Image courtesy of Adobe Stock.

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Corsica

France

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Captain Janusz Walinski, of 62-metre RoMa, knows how to entertain on a multigenerational trip – his crew of 17 are used to hosting the yacht’s owners and their three young children – and for him Corsica’s tranquillity is hard to beat. “It is so different to the South of France. Here you have tranquil bays and beaches only accessible by boat.” A case in point is Cala Genovese on the lofty peninsula of Cap Corse, just 100 nautical miles from Nice. “Our deckhand has to ride the RIB then shoo cows off the beach before we set up a guest area,” laughs Walinski. For an inaugural Corsican lunch, he suggests Le Pirate beside the beach at Erbalunga. “Although it’s in the Michelin Guide, it isn’t posh.”

Marinas are sorely lacking but this is part of the charm. “Compared to Sardinia the ports here are tiny, but are authentic, safe and friendly,” continues Walinski. “For example, St Florent is like a little version of Saint-Tropez.” Here, parents can make vineyard visits, while teens shop for swimwear and tots play on the nearby sands. The local answer to Plage de Pampelonne is nearby Plage de Saleccia, widely considered one of the world’s best beaches. “Only occasionally do other large boats come in,” Walinski says. As a final tip Walinski recommends Corsica’s indented western coast over the beachy eastern side. “From Calvi’s citadel to the red cliffs of Scandola Nature Reserve, then down to the airport near Bonifacio’s ancient harbour, it’s really special.” Walinski also stresses the importance of choosing a family-friendly yacht. “We have child protectors on doors, nets alongside the boat and an in atable saltwater swimming pool with jelly sh barriers,” he says. “Also, every one of my of officers and deckhands is a trained lifeguard. We maintain a watch of one crew member in the water and two watching from deck. Then parents can truly relax.”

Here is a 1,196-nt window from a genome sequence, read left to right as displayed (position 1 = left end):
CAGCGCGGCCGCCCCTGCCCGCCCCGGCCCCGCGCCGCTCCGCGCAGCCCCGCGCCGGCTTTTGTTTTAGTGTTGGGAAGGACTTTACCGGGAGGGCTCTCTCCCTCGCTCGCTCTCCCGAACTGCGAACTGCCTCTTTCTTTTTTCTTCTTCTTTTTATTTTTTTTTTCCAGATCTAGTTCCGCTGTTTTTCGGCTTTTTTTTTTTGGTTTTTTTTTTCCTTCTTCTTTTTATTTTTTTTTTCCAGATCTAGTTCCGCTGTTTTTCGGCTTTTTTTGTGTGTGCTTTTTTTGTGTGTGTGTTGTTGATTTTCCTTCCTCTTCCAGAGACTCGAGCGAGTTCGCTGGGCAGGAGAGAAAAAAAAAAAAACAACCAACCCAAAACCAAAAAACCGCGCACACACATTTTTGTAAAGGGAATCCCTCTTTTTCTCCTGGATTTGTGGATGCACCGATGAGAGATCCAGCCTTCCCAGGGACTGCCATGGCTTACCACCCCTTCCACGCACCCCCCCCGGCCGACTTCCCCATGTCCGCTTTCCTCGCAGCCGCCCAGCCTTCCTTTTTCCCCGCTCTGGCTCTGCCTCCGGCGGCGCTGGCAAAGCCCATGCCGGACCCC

Image courtesy of Adobe Stock.